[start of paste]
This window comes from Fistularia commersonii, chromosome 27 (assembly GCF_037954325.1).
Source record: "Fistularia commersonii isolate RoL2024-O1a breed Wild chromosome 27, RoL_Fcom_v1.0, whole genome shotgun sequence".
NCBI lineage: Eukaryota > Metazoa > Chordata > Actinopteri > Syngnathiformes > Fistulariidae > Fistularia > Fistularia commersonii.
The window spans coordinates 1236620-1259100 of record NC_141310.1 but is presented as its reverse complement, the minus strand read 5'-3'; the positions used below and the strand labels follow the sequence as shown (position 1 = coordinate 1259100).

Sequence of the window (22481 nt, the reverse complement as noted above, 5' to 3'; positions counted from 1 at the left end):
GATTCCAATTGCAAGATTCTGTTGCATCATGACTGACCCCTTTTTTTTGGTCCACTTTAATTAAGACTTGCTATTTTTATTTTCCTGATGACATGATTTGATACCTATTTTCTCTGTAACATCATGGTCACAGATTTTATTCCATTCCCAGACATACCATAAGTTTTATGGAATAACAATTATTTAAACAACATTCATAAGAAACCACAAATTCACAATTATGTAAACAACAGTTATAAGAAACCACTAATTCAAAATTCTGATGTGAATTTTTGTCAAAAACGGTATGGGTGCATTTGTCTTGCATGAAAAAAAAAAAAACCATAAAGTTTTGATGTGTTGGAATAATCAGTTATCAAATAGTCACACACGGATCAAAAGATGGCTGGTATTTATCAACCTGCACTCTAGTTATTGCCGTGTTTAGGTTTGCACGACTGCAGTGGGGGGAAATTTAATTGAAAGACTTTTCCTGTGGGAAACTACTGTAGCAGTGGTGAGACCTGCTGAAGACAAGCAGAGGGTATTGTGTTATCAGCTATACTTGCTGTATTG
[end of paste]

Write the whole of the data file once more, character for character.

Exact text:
This window comes from Fistularia commersonii, chromosome 27 (assembly GCF_037954325.1).
Source record: "Fistularia commersonii isolate RoL2024-O1a breed Wild chromosome 27, RoL_Fcom_v1.0, whole genome shotgun sequence".
NCBI lineage: Eukaryota > Metazoa > Chordata > Actinopteri > Syngnathiformes > Fistulariidae > Fistularia > Fistularia commersonii.
The window spans coordinates 1236620-1259100 of record NC_141310.1 but is presented as its reverse complement, the minus strand read 5'-3'; the positions used below and the strand labels follow the sequence as shown (position 1 = coordinate 1259100).

Sequence of the window (22481 nt, the reverse complement as noted above, 5' to 3'; positions counted from 1 at the left end):
GATTCCAATTGCAAGATTCTGTTGCATCATGACTGACCCCTTTTTTTTGGTCCACTTTAATTAAGACTTGCTATTTTTATTTTCCTGATGACATGATTTGATACCTATTTTCTCTGTAACATCATGGTCACAGATTTTATTCCATTCCCAGACATACCATAAGTTTTATGGAATAACAATTATTTAAACAACATTCATAAGAAACCACAAATTCACAATTATGTAAACAACAGTTATAAGAAACCACTAATTCAAAATTCTGATGTGAATTTTTGTCAAAAACGGTATGGGTGCATTTGTCTTGCATGAAAAAAAAAAAAACCATAAAGTTTTGATGTGTTGGAATAATCAGTTATCAAATAGTCACACACGGATCAAAAGATGGCTGGTATTTATCAACCTGCACTCTAGTTATTGCCGTGTTTAGGTTTGCACGACTGCAGTGGGGGGAAATTTAATTGAAAGACTTTTCCTGTGGGAAACTACTGTAGCAGTGGTGAGACCTGCTGAAGACAAGCAGAGGGTATTGTGTTATCAGCTATACTTGCTGTATTG